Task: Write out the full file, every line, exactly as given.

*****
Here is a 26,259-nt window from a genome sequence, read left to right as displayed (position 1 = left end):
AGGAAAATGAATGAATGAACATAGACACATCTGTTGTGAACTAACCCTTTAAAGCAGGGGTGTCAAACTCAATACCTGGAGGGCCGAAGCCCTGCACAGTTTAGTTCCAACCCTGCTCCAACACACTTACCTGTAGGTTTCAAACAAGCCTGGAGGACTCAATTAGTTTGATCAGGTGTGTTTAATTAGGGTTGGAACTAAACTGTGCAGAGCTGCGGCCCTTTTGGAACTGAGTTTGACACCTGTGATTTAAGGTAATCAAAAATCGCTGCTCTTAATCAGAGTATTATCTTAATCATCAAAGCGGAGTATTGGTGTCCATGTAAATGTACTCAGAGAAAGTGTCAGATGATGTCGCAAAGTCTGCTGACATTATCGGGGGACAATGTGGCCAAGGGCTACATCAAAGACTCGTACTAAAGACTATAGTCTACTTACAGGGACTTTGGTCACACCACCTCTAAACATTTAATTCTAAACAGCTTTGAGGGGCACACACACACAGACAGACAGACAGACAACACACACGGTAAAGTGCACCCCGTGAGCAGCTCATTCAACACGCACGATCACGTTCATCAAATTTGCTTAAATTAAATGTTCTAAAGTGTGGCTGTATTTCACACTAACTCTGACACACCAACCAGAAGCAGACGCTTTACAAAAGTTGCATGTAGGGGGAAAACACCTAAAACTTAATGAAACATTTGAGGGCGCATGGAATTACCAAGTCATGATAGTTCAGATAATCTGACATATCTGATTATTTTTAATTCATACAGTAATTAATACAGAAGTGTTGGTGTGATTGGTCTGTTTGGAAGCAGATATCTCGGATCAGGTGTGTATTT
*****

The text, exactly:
Here is a 26,259-nt window from a genome sequence, read left to right as displayed (position 1 = left end):
AGGAAAATGAATGAATGAACATAGACACATCTGTTGTGAACTAACCCTTTAAAGCAGGGGTGTCAAACTCAATACCTGGAGGGCCGAAGCCCTGCACAGTTTAGTTCCAACCCTGCTCCAACACACTTACCTGTAGGTTTCAAACAAGCCTGGAGGACTCAATTAGTTTGATCAGGTGTGTTTAATTAGGGTTGGAACTAAACTGTGCAGAGCTGCGGCCCTTTTGGAACTGAGTTTGACACCTGTGATTTAAGGTAATCAAAAATCGCTGCTCTTAATCAGAGTATTATCTTAATCATCAAAGCGGAGTATTGGTGTCCATGTAAATGTACTCAGAGAAAGTGTCAGATGATGTCGCAAAGTCTGCTGACATTATCGGGGGACAATGTGGCCAAGGGCTACATCAAAGACTCGTACTAAAGACTATAGTCTACTTACAGGGACTTTGGTCACACCACCTCTAAACATTTAATTCTAAACAGCTTTGAGGGGCACACACACACAGACAGACAGACAGACAACACACACGGTAAAGTGCACCCCGTGAGCAGCTCATTCAACACGCACGATCACGTTCATCAAATTTGCTTAAATTAAATGTTCTAAAGTGTGGCTGTATTTCACACTAACTCTGACACACCAACCAGAAGCAGACGCTTTACAAAAGTTGCATGTAGGGGGAAAACACCTAAAACTTAATGAAACATTTGAGGGCGCATGGAATTACCAAGTCATGATAGTTCAGATAATCTGACATATCTGATTATTTTTAATTCATACAGTAATTAATACAGAAGTGTTGGTGTGATTGGTCTGTTTGGAAGCAGATATCTCGGATCAGGTGTGTATTT